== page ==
... superb ... a remarkable book ... It doesn’t really matter if every word is true. What matters is that this Ayad is determined to make us understand what it means to be a first generation Muslim-American in a country that many of us have idealized, to our peril. What Ayad reveals, with stunning detail and a passion and an urgency rarely seen in American fiction, is that his is a story marked by a loneliness similar to that found in Melville, Dreiser, and T.S. Eliot, among others, and that puts him squarely in their company ... Although his work could fall into the category called auto-fiction which I usually find unbelievably boring, this is prose that sweeps you along, whether you want to go or not, and embraces the reader in a story that’s so compelling you feel you are a participant. His subject is, like his idol Whitman, America itself. And how our ideas of who we are shape who we are, often in ways both subtle and destructive. Yet how those very ideas and ideals keep us going in a world that is increasingly complicated and often bleak ... exactly what its title suggests: a brilliant look at America right now, and far more than a history lesson or a picaresque journey. Thus, it minces no words about how our capitalist system has corrupted all of us — perhaps beyond any hope of redemption — and how money often ruins lives; how sex and power have too much leverage; how we are now, finally, beginning to face the music. It takes great courage to write a novel of such breadth, a novel which, in its meticulous accounting of so many aspects of American life, gives us a picture of our country as moving and as devastating as Roth’s American Pastoral. Even its form signals something new and exciting. Although it may strike some readers as a baggy monster because of its ability to move the narrative into so many places, it is anything but. The precision and the beauty of the prose are exemplary, every word counts and every path explored gives this novel not only a clear trajectory, but also an intimacy that only first-class fiction possesses. This is a novel that takes real risks, risks that just add to its power to connect to its readers ... a gritty, penetrating look at our country from a badly needed perspective. A look at our flawed, money-grubbing country, whose inequities have gone ignored for too long. A book that delves deep because its narrator cannot sit by and watch the place he considers home go to the dogs. A book that refuses to fall for the clichés of smugness and celebration that cloud our vision. A book that can ease the loneliness we have all been living with and that can encourage us to the 'new beginnings' we have been so unable to foresee for far too long.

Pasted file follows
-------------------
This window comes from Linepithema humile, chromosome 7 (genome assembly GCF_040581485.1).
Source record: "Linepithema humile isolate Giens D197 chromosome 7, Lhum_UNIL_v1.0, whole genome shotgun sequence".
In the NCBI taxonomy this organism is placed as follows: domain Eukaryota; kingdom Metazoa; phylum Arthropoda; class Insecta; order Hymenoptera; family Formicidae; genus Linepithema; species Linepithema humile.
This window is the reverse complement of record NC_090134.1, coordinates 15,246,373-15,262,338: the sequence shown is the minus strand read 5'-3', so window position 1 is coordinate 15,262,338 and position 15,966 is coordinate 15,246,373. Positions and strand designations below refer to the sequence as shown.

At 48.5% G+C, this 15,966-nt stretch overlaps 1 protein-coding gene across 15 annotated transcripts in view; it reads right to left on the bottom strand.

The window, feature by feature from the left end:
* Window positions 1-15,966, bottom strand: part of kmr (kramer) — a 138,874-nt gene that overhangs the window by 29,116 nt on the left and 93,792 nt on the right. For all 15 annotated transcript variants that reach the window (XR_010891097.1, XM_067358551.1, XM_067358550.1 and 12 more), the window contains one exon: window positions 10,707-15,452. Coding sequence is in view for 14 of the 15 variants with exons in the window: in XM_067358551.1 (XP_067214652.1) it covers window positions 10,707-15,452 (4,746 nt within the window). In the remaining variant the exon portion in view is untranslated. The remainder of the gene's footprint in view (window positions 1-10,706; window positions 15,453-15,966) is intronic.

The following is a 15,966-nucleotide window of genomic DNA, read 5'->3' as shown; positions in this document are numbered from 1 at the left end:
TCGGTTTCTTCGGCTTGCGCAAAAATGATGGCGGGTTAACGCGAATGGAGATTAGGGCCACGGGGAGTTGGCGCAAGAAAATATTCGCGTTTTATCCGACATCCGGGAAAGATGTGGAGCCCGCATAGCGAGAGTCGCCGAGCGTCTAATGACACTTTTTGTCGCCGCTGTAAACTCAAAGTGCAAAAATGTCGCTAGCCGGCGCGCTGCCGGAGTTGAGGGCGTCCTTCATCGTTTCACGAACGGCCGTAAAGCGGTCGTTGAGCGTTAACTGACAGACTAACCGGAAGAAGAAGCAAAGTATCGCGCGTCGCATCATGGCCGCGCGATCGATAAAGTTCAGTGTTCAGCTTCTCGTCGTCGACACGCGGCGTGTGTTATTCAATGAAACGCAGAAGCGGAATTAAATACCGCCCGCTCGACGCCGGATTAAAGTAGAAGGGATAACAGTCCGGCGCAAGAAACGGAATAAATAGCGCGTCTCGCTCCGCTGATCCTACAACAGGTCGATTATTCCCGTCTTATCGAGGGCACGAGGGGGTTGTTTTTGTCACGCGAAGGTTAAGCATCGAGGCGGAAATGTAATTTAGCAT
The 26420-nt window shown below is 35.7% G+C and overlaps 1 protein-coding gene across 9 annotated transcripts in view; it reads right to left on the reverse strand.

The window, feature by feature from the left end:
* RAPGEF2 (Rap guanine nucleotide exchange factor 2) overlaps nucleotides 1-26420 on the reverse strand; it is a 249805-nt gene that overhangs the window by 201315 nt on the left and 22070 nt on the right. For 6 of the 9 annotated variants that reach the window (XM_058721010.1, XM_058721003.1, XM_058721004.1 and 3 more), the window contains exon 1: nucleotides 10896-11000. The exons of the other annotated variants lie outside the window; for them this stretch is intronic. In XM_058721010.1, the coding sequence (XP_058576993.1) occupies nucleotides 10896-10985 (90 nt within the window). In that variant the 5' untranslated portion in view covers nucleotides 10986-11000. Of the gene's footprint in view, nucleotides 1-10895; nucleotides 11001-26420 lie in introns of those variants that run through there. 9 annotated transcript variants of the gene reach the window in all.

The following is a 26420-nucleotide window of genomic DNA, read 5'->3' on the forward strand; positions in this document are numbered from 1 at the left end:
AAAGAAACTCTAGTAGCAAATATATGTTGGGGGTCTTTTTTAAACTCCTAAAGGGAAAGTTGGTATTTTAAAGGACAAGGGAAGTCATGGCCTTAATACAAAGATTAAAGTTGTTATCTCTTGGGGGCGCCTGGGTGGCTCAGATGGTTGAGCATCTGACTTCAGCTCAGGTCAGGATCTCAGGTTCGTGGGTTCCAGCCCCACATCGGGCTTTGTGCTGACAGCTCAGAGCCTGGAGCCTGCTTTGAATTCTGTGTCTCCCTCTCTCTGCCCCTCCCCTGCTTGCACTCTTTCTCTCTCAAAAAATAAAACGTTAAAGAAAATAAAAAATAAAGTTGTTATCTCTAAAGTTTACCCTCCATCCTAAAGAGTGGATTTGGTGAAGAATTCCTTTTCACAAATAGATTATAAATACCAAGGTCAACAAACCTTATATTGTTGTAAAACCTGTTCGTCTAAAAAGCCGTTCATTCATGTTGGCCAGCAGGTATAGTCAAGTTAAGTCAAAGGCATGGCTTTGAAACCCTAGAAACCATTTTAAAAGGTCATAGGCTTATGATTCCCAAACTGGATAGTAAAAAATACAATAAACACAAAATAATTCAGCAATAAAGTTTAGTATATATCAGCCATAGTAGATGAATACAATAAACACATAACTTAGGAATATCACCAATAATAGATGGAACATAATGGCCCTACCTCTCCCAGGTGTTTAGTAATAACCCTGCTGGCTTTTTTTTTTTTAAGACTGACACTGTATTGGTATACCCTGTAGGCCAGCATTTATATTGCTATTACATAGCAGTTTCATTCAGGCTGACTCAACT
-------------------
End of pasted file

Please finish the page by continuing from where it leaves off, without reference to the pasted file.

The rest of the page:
If you've already read Camus’s The Plague and have been searching for the perfect pre-apocalyptic fiction work to help you navigate our current affairs, this book may be just the provocation ... masterful storytelling for these disturbing times ... One does world literature a disservice here to assert that Homeland Elegies is among the first masterpieces of the Trumpian era, because if anyone is literature’s antihero it would be Donald J. Trump. Yet without the presence of such an ignominious central character, the reader’s experience would be nowhere near as excruciating, nor as enjoyable ... roves a compelling read from first page to last, not only for the seduction of peering into Ayad Akhtar’s private life, with its elegant articulations and obvious love of the English language, but because he is not afraid to lob incendiary bombs at the reader to threaten our sacred cows.